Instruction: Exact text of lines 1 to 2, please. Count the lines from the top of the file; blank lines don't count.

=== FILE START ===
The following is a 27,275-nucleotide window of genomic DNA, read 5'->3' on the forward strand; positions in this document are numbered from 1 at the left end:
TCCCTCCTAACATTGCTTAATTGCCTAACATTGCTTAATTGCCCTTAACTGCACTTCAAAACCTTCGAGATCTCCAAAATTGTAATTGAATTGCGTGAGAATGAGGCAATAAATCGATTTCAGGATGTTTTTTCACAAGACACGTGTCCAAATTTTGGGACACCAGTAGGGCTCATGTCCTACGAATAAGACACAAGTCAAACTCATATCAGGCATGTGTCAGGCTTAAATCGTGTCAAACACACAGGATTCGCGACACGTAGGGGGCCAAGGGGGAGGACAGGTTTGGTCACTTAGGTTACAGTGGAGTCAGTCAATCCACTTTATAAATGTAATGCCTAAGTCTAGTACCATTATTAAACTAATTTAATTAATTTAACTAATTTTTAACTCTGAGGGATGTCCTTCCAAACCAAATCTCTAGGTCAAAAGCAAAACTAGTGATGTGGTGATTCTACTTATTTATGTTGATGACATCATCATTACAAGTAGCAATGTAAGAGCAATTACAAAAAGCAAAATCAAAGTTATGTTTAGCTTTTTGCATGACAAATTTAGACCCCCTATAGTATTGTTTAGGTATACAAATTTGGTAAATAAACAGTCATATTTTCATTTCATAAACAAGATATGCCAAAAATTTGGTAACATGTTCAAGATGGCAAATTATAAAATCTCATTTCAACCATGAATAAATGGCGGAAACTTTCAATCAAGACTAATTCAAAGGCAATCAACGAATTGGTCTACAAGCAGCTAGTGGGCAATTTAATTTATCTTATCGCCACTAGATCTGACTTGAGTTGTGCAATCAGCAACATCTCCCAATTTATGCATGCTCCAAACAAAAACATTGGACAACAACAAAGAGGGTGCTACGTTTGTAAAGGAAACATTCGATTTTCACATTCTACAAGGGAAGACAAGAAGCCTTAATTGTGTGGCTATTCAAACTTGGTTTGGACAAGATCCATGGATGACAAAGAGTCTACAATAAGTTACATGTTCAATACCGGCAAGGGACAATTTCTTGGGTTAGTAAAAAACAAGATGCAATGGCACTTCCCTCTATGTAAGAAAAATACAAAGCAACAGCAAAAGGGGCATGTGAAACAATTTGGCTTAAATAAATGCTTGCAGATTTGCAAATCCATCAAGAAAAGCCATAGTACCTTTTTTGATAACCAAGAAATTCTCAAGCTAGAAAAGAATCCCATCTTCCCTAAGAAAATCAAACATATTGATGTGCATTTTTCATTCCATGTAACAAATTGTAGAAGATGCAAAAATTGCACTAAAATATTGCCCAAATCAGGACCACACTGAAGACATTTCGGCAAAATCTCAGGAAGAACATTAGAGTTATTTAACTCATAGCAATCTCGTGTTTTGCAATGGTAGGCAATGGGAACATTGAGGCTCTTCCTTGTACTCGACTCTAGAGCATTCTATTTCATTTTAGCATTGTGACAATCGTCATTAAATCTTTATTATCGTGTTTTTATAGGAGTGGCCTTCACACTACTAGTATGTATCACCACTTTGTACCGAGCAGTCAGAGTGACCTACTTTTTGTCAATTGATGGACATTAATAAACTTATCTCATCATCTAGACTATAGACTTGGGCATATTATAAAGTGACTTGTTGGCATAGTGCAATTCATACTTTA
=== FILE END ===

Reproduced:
The following is a 27,275-nucleotide window of genomic DNA, read 5'->3' on the forward strand; positions in this document are numbered from 1 at the left end:
TCCCTCCTAACATTGCTTAATTGCCTAACATTGCTTAATTGCCCTTAACTGCACTTCAAAACCTTCGAGATCTCCAAAATTGTAATTGAATTGCGTGAGAATGAGGCAATAAATCGATTTCAGGATGTTTTTTCACAAGACACGTGTCCAAATTTTGGGACACCAGTAGGGCTCATGTCCTACGAATAAGACACAAGTCAAACTCATATCAGGCATGTGTCAGGCTTAAATCGTGTCAAACACACAGGATTCGCGACACGTAGGGGGCCAAGGGGGAGGACAGGTTTGGTCACTTAGGTTACAGTGGAGTCAGTCAATCCACTTTATAAATGTAATGCCTAAGTCTAGTACCATTATTAAACTAATTTAATTAATTTAACTAATTTTTAACTCTGAGGGATGTCCTTCCAAACCAAATCTCTAGGTCAAAAGCAAAACTAGTGATGTGGTGATTCTACTTATTTATGTTGATGACATCATCATTACAAGTAGCAATGTAAGAGCAATTACAAAAAGCAAAATCAAAGTTATGTTTAGCTTTTTGCATGACAAATTTAGACCCCCTATAGTATTGTTTAGGTATACAAATTTGGTAAATAAACAGTCATATTTTCATTTCATAAACAAGATATGCCAAAAATTTGGTAACATGTTCAAGATGGCAAATTATAAAATCTCATTTCAACCATGAATAAATGGCGGAAACTTTCAATCAAGACTAATTCAAAGGCAATCAACGAATTGGTCTACAAGCAGCTAGTGGGCAATTTAATTTATCTTATCGCCACTAGATCTGACTTGAGTTGTGCAATCAGCAACATCTCCCAATTTATGCATGCTCCAAACAAAAACATTGGACAACAACAAAGAGGGTGCTACGTTTGTAAAGGAAACATTCGATTTTCACATTCTACAAGGGAAGACAAGAAGCCTTAATTGTGTGGCTATTCAAACTTGGTTTGGACAAGATCCATGGATGACAAAGAGTCTACAATAAGTTACATGTTCAATACCGGCAAGGGACAATTTCTTGGGTTAGTAAAAAACAAGATGCAATGGCACTTCCCTCTATGTAAGAAAAATACAAAGCAACAGCAAAAGGGGCATGTGAAACAATTTGGCTTAAATAAATGCTTGCAGATTTGCAAATCCATCAAGAAAAGCCATAGTACCTTTTTTGATAACCAAGAAATTCTCAAGCTAGAAAAGAATCCCATCTTCCCTAAGAAAATCAAACATATTGATGTGCATTTTTCATTCCATGTAACAAATTGTAGAAGATGCAAAAATTGCACTAAAATATTGCCCAAATCAGGACCACACTGAAGACATTTCGGCAAAATCTCAGGAAGAACATTAGAGTTATTTAACTCATAGCAATCTCGTGTTTTGCAATGGTAGGCAATGGGAACATTGAGGCTCTTCCTTGTACTCGACTCTAGAGCATTCTATTTCATTTTAGCATTGTGACAATCGTCATTAAATCTTTATTATCGTGTTTTTATAGGAGTGGCCTTCACACTACTAGTATGTATCACCACTTTGTACCGAGCAGTCAGAGTGACCTACTTTTTGTCAATTGATGGACATTAATAAACTTATCTCATCATCTAGACTATAGACTTGGGCATATTATAAAGTGACTTGTTGGCATAGTGCAATTCATACTTTA